As a pioneer in western China’s opening-up, Chengdu, the home of giant pandas, is favoured by an increasing number of multinational companies.
Savills, an international real estate company, has had a subsidiary in the city for 10 years and is expanding its business in western China from its Chengdu headquarters.
“Chengdu offers access to a huge market,” said Eric Wo, managing director of Savills Western China.
He said Chengdu is blessed with rich business opportunities as it is a key junction in the Belt and Road and China’s central government recently designated it a national central city.
“The city is becoming a key hub for the economy, technology, cultural creativity, international exchanges, and transport. And since it is located in the centre of Southwest China, within a one hour flight you can arrive at nearby provincial capitals including Xi’an, Kunming and Guiyang.”
He said the company’s western China branch is exploring new growth methods and is likely to set up new subsidiaries.
Albert Lau, CEO of Savills China, said the company’s board will support the expansion of its business in Chengdu and the western region. He made the remarks at the 10th anniversary of the opening of its western China branch last month.
Savills launched its Chinese business in 1995 in the eastern coastal cities. Then in 2006, it expanded to Chengdu, in line with China’s go-west campaign, Mr Lau said.
Savills Western China grew rapidly and witnessed the great success of Chengdu.
Savills’ business in western China has maintained growth of 20 percent annually, according to the company. Savills Western China’s team expanded from six people at the very beginning to more than 1,000 currently, offering clients a full range of integrated property services.
New technology, higher quality
Chengdu’s GDP was worth 1 trillion yuan (￡114.23 billion) last year. In addition, the number of Fortune Global 500 companies that have a presence in the city increased to 278 by the end of November.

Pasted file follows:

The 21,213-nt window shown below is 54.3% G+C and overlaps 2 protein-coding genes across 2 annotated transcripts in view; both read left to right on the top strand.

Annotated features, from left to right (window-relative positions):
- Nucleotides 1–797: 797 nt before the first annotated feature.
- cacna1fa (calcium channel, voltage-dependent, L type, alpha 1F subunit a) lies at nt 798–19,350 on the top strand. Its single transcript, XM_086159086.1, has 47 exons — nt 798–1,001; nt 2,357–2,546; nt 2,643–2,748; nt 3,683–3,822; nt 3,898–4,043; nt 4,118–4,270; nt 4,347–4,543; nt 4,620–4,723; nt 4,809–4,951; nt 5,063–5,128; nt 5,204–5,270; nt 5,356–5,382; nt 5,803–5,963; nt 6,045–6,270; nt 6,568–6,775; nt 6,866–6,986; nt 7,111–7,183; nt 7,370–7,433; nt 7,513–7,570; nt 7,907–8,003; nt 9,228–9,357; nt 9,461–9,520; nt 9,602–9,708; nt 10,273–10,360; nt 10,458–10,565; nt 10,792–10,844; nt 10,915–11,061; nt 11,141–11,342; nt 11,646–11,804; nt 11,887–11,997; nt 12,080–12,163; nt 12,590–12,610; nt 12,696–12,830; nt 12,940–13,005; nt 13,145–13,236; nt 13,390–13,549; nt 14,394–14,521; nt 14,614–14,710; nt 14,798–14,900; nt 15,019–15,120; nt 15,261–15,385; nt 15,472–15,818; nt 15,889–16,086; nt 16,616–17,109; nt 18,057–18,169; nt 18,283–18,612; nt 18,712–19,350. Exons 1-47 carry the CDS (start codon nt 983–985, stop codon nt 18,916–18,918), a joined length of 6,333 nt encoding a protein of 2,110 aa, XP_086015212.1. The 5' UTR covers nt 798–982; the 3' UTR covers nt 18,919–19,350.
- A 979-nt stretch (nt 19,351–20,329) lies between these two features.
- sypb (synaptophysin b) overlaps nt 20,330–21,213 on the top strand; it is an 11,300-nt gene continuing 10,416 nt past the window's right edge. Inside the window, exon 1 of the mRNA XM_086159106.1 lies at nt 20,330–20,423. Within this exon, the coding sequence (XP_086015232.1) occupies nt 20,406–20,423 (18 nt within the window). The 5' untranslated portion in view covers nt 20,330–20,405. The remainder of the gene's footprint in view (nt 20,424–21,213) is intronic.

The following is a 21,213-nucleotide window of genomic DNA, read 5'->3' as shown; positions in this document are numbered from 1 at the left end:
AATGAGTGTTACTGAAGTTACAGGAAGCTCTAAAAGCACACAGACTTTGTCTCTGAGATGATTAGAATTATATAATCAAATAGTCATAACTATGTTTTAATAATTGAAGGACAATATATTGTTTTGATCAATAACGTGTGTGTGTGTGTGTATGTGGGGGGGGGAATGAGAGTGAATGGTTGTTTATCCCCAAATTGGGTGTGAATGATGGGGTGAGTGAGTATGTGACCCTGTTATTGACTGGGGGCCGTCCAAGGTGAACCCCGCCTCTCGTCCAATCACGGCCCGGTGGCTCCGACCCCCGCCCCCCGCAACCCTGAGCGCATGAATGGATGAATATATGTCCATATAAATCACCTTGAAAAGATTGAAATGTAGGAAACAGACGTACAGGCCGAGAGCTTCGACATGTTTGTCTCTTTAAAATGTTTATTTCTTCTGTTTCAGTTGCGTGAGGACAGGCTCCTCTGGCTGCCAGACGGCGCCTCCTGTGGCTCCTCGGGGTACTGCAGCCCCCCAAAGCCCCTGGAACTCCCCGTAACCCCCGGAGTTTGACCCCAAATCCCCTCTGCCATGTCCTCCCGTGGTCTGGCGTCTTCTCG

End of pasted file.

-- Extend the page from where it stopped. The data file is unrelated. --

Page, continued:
One of the earliest IT giants to establish a presence in the city, Intel Corp, announced on Nov 18 that its advanced test technology facility in Chengdu Hi-Tech Zone has begun high-volume production.
The new technology is a major innovation for Intel’s supply chain, resulting in better products, significantly improved flexibility, and a reduced manufacturing cycle time.
In December 2014, Intel announced plans to invest up to $1.6 billion (￡1.3 billion) over the coming 15 years to upgrade its Chengdu plant. The advanced test technology facility is part of that upgrade programme.
Ann B. Kelleher, corporate vicepresident and general manager of the Technology and Manufacturing Group at Intel, said the investment showcases the company’s support and commitment to China’s national manufacturing strategy Made in China 2025 and the go-west campaign.
Bian Chenggang, vice-president of Technology and Manufacturing Group at Intel Corp and general manager of Intel Chengdu, said Chengdu has become a major hi-tech hub in China and one of Intel’s critical supply chain nodes.
“The new investment of $1.6 billion in Chengdu will upgrade and evolve the local hi-tech ecosystem and industry to the next level, which will greatly benefit economic growth and development,” he said.
Centre for youth and culture
Chengdu has emerged as the fourth pole of China’s IT industry, after Beijing, Shanghai and Guangzhou. Some IT giants from around the world have set up operations in the city, including Dell, Texas Instruments, Siemens, IBM and Ubisoft.
Honor, a largely online-based smartphone brand of Shenzhen-based Huawei Technologies Co, opened its first experience store in China in Chengdu on Oct 29.
Zhao Ming, head of operations at Honor, said his company chose Chengdu because it is one of the most dynamic hub cities in China, and is a centre for youth culture, which is consistent with its brand concept.
“You can see so many innovations in so many aspects of the city, from its economy and commerce to its culture,” he said.
Mr Zhao said he will work hand in hand with local business partners to strengthen Honor’s offline layout in the city.
Mr Wo, managing director of Savills Western China, said he loves Chengdu because of its character.
“It integrates the inclusiveness of Hong Kong, the diversity of Beijing, the art atmosphere of Shanghai and the richness of Guangzhou. This combination enchanted me from the beginning.”
Mr Wo and his wife wander around the city on weekends to experience the culture of Chengdu and its comfortable lifestyle. During holidays, they take their two daughters to sightseeing spots.
“My daughters love the Chengdu pandas. They think they’re friendly, cute and lovely. That is just like Chengdu. You can fall in love with both pandas and Chengdu at first sight.”
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